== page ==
the great chinese crash of 2008

  1. 298 Posts.

    $1 trillion debt to be sucked out of the system only a fifth ($200 billion) writen down so far.

    $800 billion to go.

    the NASDAQ lost almost 80% of its value in 2001 in the tech crash
    Apparently the Shanghai composite is down 44%.

    At least another 40% to go

    Watch it carefully. I anticipate a big crash post Beijing

    that will be when the ASX will capitulate completely

    the DOW is down 256 and there is a special meeting of some sort of world leaders to fix things

    things have just started to get interesting

    The Great Chinese Crash of 2008
    By Todd Wenning April 7, 2008

    Have you heard a lot about Chinese stocks lately? Neither have I.

    That's probably because the Chinese stock markets are experiencing a nosedive not unlike the Nasdaq plunge of 2000. Since their October highs, the Shanghai Composite (SSE) is down 44%, and the Hang Seng is down 24%. I guess our financial media is too concerned about the S&P's 13% decline to care.

    I mean, just take a look at some of the significant drops of Chinese American depositary receipts over the past six months:

    % Change, 10/31/07 to 3/31/08

    LDK Solar (NYSE: LDK)
    (32%) (Nasdaq: BIDU)

    Origin Agritech (Nasdaq: SEED)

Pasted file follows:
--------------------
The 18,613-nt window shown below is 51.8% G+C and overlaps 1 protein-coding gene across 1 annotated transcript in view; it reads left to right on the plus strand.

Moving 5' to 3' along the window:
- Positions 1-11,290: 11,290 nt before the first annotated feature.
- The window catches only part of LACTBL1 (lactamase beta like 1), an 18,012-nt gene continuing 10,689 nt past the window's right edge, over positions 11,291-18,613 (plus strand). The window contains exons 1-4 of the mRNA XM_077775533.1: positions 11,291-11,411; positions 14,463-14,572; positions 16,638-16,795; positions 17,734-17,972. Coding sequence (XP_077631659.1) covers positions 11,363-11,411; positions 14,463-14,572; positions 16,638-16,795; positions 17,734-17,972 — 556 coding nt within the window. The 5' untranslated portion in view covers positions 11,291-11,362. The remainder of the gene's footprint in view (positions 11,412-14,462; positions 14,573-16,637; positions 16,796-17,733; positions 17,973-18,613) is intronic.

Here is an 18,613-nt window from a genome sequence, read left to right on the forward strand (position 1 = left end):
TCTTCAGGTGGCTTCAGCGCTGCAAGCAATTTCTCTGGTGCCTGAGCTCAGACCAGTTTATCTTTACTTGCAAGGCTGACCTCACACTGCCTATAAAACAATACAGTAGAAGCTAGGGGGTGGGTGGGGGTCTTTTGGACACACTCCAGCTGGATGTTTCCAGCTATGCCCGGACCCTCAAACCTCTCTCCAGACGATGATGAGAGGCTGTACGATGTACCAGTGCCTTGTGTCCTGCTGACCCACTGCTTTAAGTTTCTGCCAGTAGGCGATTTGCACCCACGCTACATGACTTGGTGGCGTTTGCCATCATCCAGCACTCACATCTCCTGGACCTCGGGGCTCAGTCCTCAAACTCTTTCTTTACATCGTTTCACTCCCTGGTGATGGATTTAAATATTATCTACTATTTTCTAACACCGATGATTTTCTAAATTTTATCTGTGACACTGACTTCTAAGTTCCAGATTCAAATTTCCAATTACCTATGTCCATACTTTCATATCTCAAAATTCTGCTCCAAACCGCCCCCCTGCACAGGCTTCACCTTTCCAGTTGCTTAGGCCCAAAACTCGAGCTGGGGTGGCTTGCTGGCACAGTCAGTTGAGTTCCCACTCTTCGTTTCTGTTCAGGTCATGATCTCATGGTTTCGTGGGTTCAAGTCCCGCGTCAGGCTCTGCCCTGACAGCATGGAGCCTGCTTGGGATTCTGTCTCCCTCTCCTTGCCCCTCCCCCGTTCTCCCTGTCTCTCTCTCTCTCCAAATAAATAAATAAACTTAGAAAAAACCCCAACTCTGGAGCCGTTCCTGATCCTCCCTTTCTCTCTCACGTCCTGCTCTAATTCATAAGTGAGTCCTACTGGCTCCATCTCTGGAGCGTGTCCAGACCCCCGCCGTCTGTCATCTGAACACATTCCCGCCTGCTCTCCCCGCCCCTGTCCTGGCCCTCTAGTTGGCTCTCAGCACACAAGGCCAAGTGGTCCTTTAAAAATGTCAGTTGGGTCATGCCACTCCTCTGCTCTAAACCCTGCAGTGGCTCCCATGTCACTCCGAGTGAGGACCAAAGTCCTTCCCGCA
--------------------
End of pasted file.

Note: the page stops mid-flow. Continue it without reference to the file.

Suntech Power (NYSE: STP)

    Qiao Xing Universal Telephone (Nasdaq: XING)

    *Source: Capital IQ.
    Rewind a few years to 2000, when the Nasdaq lost 38% of its value -- with names like (Nasdaq: AMZN) and Akamai Technologies (Nasdaq: AKAM) losing more than 80% in that year alone. But as we recall, that wasn't the end of it -- the Nasdaq 100 would go on to lose an additional 58% through the end of 2002.

    Oh no, not again ...
    Chinese stocks were getting a bit frothy, and were due for a correction like this -- the SSE did, after all, quadruple in value from October 2002 to October 2007. Taken together with a new strain of irrational exuberance infecting first-time investors in China, it meant that you had all the makings of a bubble in need of popping.

    All it took was a Chinese version of the credit squeeze to start the sell-off. The reduction of available credit made it harder for growing companies to use leverage to expand their businesses, which called into question the lofty valuations given to high-growth Chinese companies.

    But unlike many of the Nasdaq stocks that faltered in 2000, a good number of Chinese stocks have posted not only positive earnings, but strong earnings growth, too., for instance, beat the Street's latest quarterly earnings estimate in February by 20%, growing earnings by 79%. Apparently 79% profit growth wasn't enough to satisfy investors -- shares remain 44% off their 52-week highs.

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